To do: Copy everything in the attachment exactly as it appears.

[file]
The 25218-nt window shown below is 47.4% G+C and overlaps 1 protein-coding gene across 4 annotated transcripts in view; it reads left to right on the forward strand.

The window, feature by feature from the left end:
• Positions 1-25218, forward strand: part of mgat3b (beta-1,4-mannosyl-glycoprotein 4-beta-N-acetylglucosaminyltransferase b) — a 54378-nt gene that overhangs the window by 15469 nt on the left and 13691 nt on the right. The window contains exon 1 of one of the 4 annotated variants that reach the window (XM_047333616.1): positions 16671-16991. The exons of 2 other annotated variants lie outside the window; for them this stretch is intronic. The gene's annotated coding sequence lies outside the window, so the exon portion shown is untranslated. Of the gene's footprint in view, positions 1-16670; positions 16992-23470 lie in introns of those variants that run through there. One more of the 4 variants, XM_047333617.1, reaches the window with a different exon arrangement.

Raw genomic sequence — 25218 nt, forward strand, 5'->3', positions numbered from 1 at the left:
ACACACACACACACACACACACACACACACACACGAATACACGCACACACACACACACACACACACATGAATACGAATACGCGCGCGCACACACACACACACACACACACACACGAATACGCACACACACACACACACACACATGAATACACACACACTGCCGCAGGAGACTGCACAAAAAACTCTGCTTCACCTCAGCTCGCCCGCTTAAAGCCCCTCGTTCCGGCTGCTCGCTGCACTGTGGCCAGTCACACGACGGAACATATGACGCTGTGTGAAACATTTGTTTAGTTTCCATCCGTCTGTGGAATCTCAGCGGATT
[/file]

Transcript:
The 25218-nt window shown below is 47.4% G+C and overlaps 1 protein-coding gene across 4 annotated transcripts in view; it reads left to right on the forward strand.

The window, feature by feature from the left end:
• Positions 1-25218, forward strand: part of mgat3b (beta-1,4-mannosyl-glycoprotein 4-beta-N-acetylglucosaminyltransferase b) — a 54378-nt gene that overhangs the window by 15469 nt on the left and 13691 nt on the right. The window contains exon 1 of one of the 4 annotated variants that reach the window (XM_047333616.1): positions 16671-16991. The exons of 2 other annotated variants lie outside the window; for them this stretch is intronic. The gene's annotated coding sequence lies outside the window, so the exon portion shown is untranslated. Of the gene's footprint in view, positions 1-16670; positions 16992-23470 lie in introns of those variants that run through there. One more of the 4 variants, XM_047333617.1, reaches the window with a different exon arrangement.

Raw genomic sequence — 25218 nt, forward strand, 5'->3', positions numbered from 1 at the left:
ACACACACACACACACACACACACACACACACACGAATACACGCACACACACACACACACACACACATGAATACGAATACGCGCGCGCACACACACACACACACACACACACACGAATACGCACACACACACACACACACACATGAATACACACACACTGCCGCAGGAGACTGCACAAAAAACTCTGCTTCACCTCAGCTCGCCCGCTTAAAGCCCCTCGTTCCGGCTGCTCGCTGCACTGTGGCCAGTCACACGACGGAACATATGACGCTGTGTGAAACATTTGTTTAGTTTCCATCCGTCTGTGGAATCTCAGCGGATT